Dollar surges after Fed sticks to rate hike track
The dollar surged after the US Federal Reserve raised interest rates as expected but kept its track for further hikes unchanged, reiterating that it sees "gradual increases.”
The kiwi dollar rose to 70.24USc at 8am in Wellington, and earlier reached 70.39USc, from 69.31USc late yesterday. The trade-weighted index rose to 76.48 from 75.97.
The Fed raised the funds rate by a quarter point to a range of 0.75% to 1% and kept to its projection for two more increases this year, saying "gradual adjustments" will allow economic activity to grow "at a moderate pace.”
The US dollar fell to its lowest level in more than three weeks. Locally, traders are awaiting fourth-quarter gross domestic product, with a 0.7% rate forecast, a slowdown from the third quarter's 1.1% expansion.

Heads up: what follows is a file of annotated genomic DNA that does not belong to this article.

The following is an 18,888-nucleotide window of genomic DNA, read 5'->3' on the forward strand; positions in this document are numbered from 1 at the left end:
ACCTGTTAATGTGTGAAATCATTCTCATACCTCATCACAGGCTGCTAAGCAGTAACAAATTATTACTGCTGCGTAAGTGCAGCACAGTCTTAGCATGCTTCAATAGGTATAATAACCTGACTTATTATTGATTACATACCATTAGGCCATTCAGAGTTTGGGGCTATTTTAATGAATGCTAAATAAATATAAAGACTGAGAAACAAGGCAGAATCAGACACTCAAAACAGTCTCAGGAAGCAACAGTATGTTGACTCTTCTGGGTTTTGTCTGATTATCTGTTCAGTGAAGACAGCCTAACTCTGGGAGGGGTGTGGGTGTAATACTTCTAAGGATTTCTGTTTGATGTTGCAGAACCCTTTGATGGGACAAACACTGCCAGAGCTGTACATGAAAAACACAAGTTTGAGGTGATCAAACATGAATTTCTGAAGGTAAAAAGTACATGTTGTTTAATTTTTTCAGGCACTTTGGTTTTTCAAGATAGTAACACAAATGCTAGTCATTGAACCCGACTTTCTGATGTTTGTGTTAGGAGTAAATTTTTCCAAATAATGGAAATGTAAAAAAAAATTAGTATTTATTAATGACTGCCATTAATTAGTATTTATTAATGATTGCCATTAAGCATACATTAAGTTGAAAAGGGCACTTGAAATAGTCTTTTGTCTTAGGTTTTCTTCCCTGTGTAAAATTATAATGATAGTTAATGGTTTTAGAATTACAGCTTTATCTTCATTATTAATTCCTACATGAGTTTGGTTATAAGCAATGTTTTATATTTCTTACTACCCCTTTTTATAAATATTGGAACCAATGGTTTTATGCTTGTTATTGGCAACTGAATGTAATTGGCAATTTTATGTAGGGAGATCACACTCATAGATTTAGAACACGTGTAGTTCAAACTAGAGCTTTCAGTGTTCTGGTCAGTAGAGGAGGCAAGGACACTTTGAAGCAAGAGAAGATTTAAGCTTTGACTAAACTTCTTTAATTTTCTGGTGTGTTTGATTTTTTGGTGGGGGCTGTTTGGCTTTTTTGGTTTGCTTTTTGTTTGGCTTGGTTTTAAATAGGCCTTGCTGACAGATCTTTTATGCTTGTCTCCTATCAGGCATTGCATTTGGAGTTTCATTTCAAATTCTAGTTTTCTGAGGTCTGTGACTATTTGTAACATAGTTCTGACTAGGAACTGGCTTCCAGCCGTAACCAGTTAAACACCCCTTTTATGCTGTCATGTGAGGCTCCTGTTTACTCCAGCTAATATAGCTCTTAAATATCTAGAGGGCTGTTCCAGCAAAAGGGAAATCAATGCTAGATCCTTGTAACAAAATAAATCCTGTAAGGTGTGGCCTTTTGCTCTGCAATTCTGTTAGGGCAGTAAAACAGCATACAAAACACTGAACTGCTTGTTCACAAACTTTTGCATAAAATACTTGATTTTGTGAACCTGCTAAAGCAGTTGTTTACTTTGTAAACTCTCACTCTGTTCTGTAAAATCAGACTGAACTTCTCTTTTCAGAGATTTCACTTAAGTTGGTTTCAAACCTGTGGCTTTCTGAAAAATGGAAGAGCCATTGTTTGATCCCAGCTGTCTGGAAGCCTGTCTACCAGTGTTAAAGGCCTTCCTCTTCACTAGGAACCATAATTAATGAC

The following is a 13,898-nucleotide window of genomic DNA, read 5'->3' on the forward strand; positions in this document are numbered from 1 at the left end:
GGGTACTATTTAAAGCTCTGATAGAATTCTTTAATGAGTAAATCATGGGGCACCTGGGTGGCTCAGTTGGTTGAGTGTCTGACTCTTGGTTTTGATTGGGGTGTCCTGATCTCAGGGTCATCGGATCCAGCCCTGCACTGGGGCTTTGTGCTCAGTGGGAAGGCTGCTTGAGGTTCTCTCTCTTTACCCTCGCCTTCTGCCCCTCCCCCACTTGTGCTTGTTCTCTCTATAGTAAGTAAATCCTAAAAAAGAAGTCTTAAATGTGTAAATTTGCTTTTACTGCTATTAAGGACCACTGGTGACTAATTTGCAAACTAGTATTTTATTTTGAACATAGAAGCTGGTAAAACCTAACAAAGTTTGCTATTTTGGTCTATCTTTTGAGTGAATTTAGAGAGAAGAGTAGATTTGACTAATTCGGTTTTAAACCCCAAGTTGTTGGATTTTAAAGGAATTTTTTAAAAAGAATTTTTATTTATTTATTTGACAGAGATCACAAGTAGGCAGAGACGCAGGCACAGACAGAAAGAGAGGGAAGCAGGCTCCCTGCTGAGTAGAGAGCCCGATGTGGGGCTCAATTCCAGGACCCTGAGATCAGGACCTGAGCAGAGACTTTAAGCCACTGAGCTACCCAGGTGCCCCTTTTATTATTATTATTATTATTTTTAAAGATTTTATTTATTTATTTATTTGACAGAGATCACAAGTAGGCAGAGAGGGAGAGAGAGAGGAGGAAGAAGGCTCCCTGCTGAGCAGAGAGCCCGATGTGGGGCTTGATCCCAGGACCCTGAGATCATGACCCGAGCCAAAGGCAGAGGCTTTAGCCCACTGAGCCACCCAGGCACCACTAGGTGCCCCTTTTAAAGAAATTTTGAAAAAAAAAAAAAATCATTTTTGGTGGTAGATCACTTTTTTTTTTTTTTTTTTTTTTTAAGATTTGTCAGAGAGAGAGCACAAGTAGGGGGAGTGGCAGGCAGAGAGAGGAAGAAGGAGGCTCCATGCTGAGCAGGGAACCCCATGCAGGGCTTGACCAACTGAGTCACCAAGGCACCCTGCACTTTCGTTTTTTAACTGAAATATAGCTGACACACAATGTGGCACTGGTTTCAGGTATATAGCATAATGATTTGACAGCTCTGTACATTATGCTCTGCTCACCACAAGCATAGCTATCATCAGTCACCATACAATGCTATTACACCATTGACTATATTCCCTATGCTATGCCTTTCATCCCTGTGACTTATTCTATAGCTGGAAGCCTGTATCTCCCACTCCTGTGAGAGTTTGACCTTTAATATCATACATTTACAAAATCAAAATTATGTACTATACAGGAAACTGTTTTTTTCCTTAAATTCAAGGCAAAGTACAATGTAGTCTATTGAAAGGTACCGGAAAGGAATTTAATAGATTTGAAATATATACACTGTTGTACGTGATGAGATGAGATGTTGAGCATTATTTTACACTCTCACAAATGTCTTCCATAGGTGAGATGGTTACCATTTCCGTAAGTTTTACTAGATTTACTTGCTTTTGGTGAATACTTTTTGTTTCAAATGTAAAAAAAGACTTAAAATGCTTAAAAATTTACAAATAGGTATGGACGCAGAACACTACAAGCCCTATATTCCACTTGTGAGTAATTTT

"With the Fed statement and projections less hawkish than some feared, the USD major currency index fell after the announcement," Bank of New Zealand currency strategist Jason Wong says.
"We think the risks are weighted towards Q4 GDP coming in softer than market expectations. Any NZD dip on the result wouldn't be expected to be sustained, as the data are fairly dated. We still think the NZ economy is in good shape."
The pace of potentially market-moving events picks up through the week, with Dutch elections underway, statements due from the Bank of Japan, Bank of England and Swiss National Bank, and Australian labour market data.
The kiwi dollar rose to 65.68 euro c from 65.29 euro c and gained to 57.19 British pence from 57.02 pence. It slipped to 91.33Ac from 91.56Ac and rose to 4.8558 yuan from 4.7931 yuan. It traded at 79.72 yen from 79.60 yen yesterday.